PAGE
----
I love reading and learning about the Steps and Traditions through our Twelve and Twelve literature (I am brand-new to any Twelve Step program). When I read Step Five for the first time, this sentence really stood out for me: “Honesty is a key factor in our recovery from compulsive eating, and so we will want to develop this trait” (The Twelve Steps and Twelve Traditions of Overeaters Anonymous, p. 51).
To fully understand that honesty is a key factor in recovery and something that I need to develop, I need to look at my past to see both when I was honest and when I was dishonest. I am amazed when I think about just how much I lied — to myself, to my Higher Power, and to those around me.
For today, I am learning how to react to current situations in a mature, honest way. Self-honesty has opened a new door in my life. It has given me relief from anger, resentment, and other emotions that were completely in my head.
At work, I used to lie to potential customers about why I did not finish their proposals, hoping they would relieve me of the trouble I would be in for being late. I did it again and again and again. If I had just told the truth about why I was late, they would have had more respect for me and understood me a little better. Then I would not have had the internal guilt and shame that led me to binge again and again and again. Let’s face it … addicts are the world’s best liars. We have been doing it for so long that we should be considered professionals.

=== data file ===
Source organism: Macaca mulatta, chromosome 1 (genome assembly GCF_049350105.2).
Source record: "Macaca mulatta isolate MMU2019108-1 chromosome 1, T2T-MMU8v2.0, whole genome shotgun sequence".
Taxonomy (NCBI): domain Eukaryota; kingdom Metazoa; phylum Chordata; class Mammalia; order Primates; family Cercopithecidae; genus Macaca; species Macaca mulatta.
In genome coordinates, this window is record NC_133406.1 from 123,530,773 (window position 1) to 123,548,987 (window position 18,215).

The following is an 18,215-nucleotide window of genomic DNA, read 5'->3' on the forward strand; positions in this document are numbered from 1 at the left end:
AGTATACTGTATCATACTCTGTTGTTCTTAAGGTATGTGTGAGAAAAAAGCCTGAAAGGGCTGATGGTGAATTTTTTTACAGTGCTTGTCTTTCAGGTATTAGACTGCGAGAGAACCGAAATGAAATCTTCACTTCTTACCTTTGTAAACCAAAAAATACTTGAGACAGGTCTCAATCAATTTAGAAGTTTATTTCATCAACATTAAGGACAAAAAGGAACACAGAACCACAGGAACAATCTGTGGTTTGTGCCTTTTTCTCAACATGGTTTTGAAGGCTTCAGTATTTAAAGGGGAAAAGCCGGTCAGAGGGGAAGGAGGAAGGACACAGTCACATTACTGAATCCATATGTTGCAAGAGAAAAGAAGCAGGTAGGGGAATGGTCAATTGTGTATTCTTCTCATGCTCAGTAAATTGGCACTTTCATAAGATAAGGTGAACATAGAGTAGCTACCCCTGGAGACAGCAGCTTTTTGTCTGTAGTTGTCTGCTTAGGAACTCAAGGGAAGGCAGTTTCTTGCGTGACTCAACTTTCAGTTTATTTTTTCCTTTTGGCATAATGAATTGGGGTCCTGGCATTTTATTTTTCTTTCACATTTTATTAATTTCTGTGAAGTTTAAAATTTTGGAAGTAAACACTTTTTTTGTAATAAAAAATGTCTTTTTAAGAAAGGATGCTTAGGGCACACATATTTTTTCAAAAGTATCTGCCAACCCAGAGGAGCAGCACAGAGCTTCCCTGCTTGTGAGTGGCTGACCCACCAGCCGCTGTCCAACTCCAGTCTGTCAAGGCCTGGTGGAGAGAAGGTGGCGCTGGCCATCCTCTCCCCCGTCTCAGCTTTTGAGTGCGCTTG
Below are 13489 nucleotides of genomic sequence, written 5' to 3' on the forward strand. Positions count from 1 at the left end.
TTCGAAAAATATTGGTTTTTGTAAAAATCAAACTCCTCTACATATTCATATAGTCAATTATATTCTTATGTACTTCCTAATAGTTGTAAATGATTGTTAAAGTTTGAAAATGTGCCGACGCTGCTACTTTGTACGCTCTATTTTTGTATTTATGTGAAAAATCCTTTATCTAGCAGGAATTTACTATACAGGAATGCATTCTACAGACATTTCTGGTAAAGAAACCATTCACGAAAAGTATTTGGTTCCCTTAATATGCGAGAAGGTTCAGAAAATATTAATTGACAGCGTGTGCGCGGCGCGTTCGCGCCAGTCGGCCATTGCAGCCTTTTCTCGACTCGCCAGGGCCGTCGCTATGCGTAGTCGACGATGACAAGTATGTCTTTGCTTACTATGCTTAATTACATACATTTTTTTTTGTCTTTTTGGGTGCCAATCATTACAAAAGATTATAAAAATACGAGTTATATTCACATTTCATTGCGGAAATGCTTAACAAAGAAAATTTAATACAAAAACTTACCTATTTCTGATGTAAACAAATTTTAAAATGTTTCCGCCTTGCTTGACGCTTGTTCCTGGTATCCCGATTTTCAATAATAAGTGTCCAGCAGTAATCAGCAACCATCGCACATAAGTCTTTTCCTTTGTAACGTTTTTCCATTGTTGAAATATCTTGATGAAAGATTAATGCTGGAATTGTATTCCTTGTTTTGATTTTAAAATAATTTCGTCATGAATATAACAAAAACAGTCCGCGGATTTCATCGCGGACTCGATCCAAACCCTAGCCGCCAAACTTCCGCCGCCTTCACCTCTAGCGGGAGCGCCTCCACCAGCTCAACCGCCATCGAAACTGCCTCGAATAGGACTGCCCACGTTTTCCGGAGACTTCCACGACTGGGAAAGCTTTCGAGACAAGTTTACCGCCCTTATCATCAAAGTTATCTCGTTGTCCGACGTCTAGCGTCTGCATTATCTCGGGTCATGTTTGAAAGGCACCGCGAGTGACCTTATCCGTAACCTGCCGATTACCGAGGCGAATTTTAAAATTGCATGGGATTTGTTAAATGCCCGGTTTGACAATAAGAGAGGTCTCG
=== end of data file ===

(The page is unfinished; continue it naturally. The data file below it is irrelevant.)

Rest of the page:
Sure, I can be honest about what I ate today, but to be completely honest in everything I do and say is a tad bit scary. I am not used to living this way. I do not even know how to do this yet. Honesty is a new experience I embrace with an open mind every day. Since beginning in OA, I have found that the more honest I am – with myself, my Higher Power, and others — the better I feel and the happier I become.
It has been difficult, but the times I have spoken honestly, I have felt extreme relief. If I use the Tools laid out for me, I can succeed.
Keep coming back. It works when you work it, and you are worth it — so work it!
— Edited and reprinted from OA Today newsletter, St. Louis Bi-State Area Inter- group, May 2016